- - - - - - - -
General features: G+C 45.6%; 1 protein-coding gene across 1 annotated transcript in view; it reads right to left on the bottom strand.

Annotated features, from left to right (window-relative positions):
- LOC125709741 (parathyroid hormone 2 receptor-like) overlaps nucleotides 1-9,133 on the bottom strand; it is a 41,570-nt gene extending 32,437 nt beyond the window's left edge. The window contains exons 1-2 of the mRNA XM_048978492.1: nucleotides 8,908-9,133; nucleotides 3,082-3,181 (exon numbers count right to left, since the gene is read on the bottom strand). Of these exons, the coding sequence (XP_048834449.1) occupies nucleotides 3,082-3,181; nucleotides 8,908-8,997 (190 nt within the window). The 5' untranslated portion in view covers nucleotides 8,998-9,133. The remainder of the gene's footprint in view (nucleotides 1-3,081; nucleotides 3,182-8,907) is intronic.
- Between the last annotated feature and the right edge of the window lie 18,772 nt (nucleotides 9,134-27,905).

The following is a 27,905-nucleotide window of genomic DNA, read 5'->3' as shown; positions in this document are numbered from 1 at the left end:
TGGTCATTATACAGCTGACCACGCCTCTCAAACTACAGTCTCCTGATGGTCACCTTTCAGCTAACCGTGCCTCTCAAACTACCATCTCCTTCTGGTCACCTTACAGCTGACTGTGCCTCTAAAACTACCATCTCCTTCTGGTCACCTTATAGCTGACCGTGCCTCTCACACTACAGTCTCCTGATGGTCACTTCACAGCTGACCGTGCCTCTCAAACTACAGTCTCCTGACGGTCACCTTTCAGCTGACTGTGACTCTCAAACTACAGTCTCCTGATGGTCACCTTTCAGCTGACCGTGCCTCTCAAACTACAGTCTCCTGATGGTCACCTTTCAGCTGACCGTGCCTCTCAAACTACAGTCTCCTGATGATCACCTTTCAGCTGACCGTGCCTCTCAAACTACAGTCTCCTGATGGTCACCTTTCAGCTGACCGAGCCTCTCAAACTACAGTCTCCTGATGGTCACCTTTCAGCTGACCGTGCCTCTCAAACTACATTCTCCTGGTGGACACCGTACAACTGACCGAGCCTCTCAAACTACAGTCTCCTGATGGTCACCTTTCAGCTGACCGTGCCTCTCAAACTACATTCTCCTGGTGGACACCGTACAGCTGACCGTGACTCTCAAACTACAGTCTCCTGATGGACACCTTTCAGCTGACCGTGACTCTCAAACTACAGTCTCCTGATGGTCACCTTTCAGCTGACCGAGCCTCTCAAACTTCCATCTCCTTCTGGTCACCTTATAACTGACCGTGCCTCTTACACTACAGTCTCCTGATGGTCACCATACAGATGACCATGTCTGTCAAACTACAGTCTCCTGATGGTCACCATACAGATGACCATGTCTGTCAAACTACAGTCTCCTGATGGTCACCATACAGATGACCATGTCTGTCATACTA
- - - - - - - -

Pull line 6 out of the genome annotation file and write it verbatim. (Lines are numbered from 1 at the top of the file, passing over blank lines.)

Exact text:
TGGTCATTATACAGCTGACCACGCCTCTCAAACTACAGTCTCCTGATGGTCACCTTTCAGCTAACCGTGCCTCTCAAACTACCATCTCCTTCTGGTCACCTTACAGCTGACTGTGCCTCTAAAACTACCATCTCCTTCTGGTCACCTTATAGCTGACCGTGCCTCTCACACTACAGTCTCCTGATGGTCACTTCACAGCTGACCGTGCCTCTCAAACTACAGTCTCCTGACGGTCACCTTTCAGCTGACTGTGACTCTCAAACTACAGTCTCCTGATGGTCACCTTTCAGCTGACCGTGCCTCTCAAACTACAGTCTCCTGATGGTCACCTTTCAGCTGACCGTGCCTCTCAAACTACAGTCTCCTGATGATCACCTTTCAGCTGACCGTGCCTCTCAAACTACAGTCTCCTGATGGTCACCTTTCAGCTGACCGAGCCTCTCAAACTACAGTCTCCTGATGGTCACCTTTCAGCTGACCGTGCCTCTCAAACTACATTCTCCTGGTGGACACCGTACAACTGACCGAGCCTCTCAAACTACAGTCTCCTGATGGTCACCTTTCAGCTGACCGTGCCTCTCAAACTACATTCTCCTGGTGGACACCGTACAGCTGACCGTGACTCTCAAACTACAGTCTCCTGATGGACACCTTTCAGCTGACCGTGACTCTCAAACTACAGTCTCCTGATGGTCACCTTTCAGCTGACCGAGCCTCTCAAACTTCCATCTCCTTCTGGTCACCTTATAACTGACCGTGCCTCTTACACTACAGTCTCCTGATGGTCACCATACAGATGACCATGTCTGTCAAACTACAGTCTCCTGATGGTCACCATACAGATGACCATGTCTGTCAAACTACAGTCTCCTGATGGTCACCATACAGATGACCATGTCTGTCATACTA